Further tests for bladder cancer
A CT or MRI scan can sometimes show if and how far the bladder cancer has spread, but you might also need further imaging tests such as a radioisotope bone scan, x-rays or an FDG-PET scan.
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A radioisotope scan may be done to see whether the cancer has spread to the bones. It may also be called a whole-body bone scan (WBBS) or simply a bone scan.
A tiny amount of radioactive dye is injected into a vein, usually in your arm. The dye collects in areas of abnormal bone growth. You will need to wait several hours before having the scan. This gives the bones time to absorb the dye. The scanner will measure the radioactivity levels and record them on x-ray film.
You may need x-rays if a particular area looks abnormal in other tests or is causing symptoms. A chest x-ray may be taken to check the health of your lungs and look for signs the cancer has spread. This is sometimes done with the CT scanner.
A PET (positron emission tomography) scan detects radiation from a low-level radioactive solution that is injected into the body. In an FDG-PET, the solution used is called fluorodeoxyglucose (FDG).
An FDG-PET scan can be used to find cancer that has spread to lymph nodes or other sites that may not be picked up on a CT scan. Medicare does not currently cover the cost of an FDG-PET scan for bladder cancer, so check with your doctor what you will have to pay. PET scans are usually available only in major hospitals, so you may need to travel to have one.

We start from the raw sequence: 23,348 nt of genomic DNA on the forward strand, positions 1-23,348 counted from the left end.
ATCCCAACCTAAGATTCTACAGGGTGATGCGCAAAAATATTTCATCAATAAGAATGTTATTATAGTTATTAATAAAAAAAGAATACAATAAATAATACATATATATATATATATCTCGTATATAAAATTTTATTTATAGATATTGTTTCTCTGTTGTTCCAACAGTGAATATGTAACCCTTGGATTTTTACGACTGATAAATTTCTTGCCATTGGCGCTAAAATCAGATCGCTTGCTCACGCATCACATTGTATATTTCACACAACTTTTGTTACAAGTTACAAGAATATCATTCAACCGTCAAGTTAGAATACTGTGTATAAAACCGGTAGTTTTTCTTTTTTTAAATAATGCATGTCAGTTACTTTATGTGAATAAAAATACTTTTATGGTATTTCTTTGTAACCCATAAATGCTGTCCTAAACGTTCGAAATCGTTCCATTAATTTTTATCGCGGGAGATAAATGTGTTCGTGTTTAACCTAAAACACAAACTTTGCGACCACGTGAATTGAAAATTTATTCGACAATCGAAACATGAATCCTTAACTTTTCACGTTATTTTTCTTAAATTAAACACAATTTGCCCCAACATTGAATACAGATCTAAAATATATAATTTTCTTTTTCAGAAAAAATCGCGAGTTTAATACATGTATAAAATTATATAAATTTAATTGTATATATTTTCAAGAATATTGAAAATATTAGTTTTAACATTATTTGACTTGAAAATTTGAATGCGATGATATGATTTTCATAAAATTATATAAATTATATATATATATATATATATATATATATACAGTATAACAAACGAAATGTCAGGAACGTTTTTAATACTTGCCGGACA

Before an FDG-PET scan, a small amount of FDG is injected into a vein. You will be asked to sit quietly for 30–90 minutes while the solution moves through your body. Your body is then scanned. Areas of cancer usually absorb more of the FDG, so they will be highlighted on the scan. It will take several hours to prepare for and have the scan.
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Prof Dickon Hayne, UWA Medical School, The University of Western Australia, and Head, Urology, South Metropolitan Health Service, WA; BEAT Bladder Cancer Australia; Dr Anne Capp, Senior Staff Specialist, Radiation Oncology, Calvary Mater Newcastle, NSW; Marc Diocera, Genitourinary Nurse Consultant, Peter MacCallum Cancer Centre, VIC; Dr Peter Heathcote, Senior Urologist, Princess Alexandra Hospital, and Adjunct Professor, Australian Prostate Cancer Research Centre, QLD; Melissa Le Mesurier, Consumer; Dr James Lynam, Medical Oncologist Staff Specialist, Calvary Mater Newcastle and The University of Newcastle, NSW; John McDonald, Consumer; Michael Twycross, Consumer; Rosemary Watson, 13 11 20 Consultant, Cancer Council Victoria.
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